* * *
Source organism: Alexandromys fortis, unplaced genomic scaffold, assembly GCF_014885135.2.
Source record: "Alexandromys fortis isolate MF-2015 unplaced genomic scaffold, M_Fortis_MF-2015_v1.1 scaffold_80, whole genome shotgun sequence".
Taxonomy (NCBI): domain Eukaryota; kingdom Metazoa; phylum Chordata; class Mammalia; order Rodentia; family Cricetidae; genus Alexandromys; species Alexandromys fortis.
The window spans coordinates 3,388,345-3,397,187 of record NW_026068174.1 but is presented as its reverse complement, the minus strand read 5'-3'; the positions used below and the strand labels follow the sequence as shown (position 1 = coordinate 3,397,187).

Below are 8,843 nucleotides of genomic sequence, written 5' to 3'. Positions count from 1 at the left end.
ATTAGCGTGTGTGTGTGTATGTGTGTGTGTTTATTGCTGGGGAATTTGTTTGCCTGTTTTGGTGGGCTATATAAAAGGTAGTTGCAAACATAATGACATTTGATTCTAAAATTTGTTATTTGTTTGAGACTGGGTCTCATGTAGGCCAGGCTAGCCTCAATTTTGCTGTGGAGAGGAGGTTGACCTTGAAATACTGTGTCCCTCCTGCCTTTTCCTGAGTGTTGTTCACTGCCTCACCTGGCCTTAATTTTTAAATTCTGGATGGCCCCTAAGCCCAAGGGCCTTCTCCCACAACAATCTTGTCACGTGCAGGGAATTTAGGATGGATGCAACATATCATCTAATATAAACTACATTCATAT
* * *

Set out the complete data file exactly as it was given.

Source organism: Alexandromys fortis, unplaced genomic scaffold, assembly GCF_014885135.2.
Source record: "Alexandromys fortis isolate MF-2015 unplaced genomic scaffold, M_Fortis_MF-2015_v1.1 scaffold_80, whole genome shotgun sequence".
Taxonomy (NCBI): domain Eukaryota; kingdom Metazoa; phylum Chordata; class Mammalia; order Rodentia; family Cricetidae; genus Alexandromys; species Alexandromys fortis.
The window spans coordinates 3,388,345-3,397,187 of record NW_026068174.1 but is presented as its reverse complement, the minus strand read 5'-3'; the positions used below and the strand labels follow the sequence as shown (position 1 = coordinate 3,397,187).

Below are 8,843 nucleotides of genomic sequence, written 5' to 3'. Positions count from 1 at the left end.
ATTAGCGTGTGTGTGTGTATGTGTGTGTGTTTATTGCTGGGGAATTTGTTTGCCTGTTTTGGTGGGCTATATAAAAGGTAGTTGCAAACATAATGACATTTGATTCTAAAATTTGTTATTTGTTTGAGACTGGGTCTCATGTAGGCCAGGCTAGCCTCAATTTTGCTGTGGAGAGGAGGTTGACCTTGAAATACTGTGTCCCTCCTGCCTTTTCCTGAGTGTTGTTCACTGCCTCACCTGGCCTTAATTTTTAAATTCTGGATGGCCCCTAAGCCCAAGGGCCTTCTCCCACAACAATCTTGTCACGTGCAGGGAATTTAGGATGGATGCAACATATCATCTAATATAAACTACATTCATAT